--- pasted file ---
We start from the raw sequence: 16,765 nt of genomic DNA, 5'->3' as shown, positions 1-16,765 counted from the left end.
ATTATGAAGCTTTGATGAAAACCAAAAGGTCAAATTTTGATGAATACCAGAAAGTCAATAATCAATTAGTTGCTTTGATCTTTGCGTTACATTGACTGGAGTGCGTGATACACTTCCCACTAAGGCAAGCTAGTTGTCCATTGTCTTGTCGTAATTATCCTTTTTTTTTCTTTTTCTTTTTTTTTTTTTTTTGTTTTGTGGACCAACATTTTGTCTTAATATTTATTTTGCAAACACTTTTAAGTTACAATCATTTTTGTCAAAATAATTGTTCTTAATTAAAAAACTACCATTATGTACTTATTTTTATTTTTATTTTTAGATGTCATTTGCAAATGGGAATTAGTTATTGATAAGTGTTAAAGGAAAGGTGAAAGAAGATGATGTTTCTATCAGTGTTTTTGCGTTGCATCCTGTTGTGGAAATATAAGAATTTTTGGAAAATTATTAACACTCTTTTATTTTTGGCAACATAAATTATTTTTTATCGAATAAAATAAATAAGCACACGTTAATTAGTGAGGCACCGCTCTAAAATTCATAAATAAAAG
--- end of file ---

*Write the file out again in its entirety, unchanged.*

We start from the raw sequence: 16,765 nt of genomic DNA, 5'->3' as shown, positions 1-16,765 counted from the left end.
ATTATGAAGCTTTGATGAAAACCAAAAGGTCAAATTTTGATGAATACCAGAAAGTCAATAATCAATTAGTTGCTTTGATCTTTGCGTTACATTGACTGGAGTGCGTGATACACTTCCCACTAAGGCAAGCTAGTTGTCCATTGTCTTGTCGTAATTATCCTTTTTTTTTCTTTTTCTTTTTTTTTTTTTTTTGTTTTGTGGACCAACATTTTGTCTTAATATTTATTTTGCAAACACTTTTAAGTTACAATCATTTTTGTCAAAATAATTGTTCTTAATTAAAAAACTACCATTATGTACTTATTTTTATTTTTATTTTTAGATGTCATTTGCAAATGGGAATTAGTTATTGATAAGTGTTAAAGGAAAGGTGAAAGAAGATGATGTTTCTATCAGTGTTTTTGCGTTGCATCCTGTTGTGGAAATATAAGAATTTTTGGAAAATTATTAACACTCTTTTATTTTTGGCAACATAAATTATTTTTTATCGAATAAAATAAATAAGCACACGTTAATTAGTGAGGCACCGCTCTAAAATTCATAAATAAAAG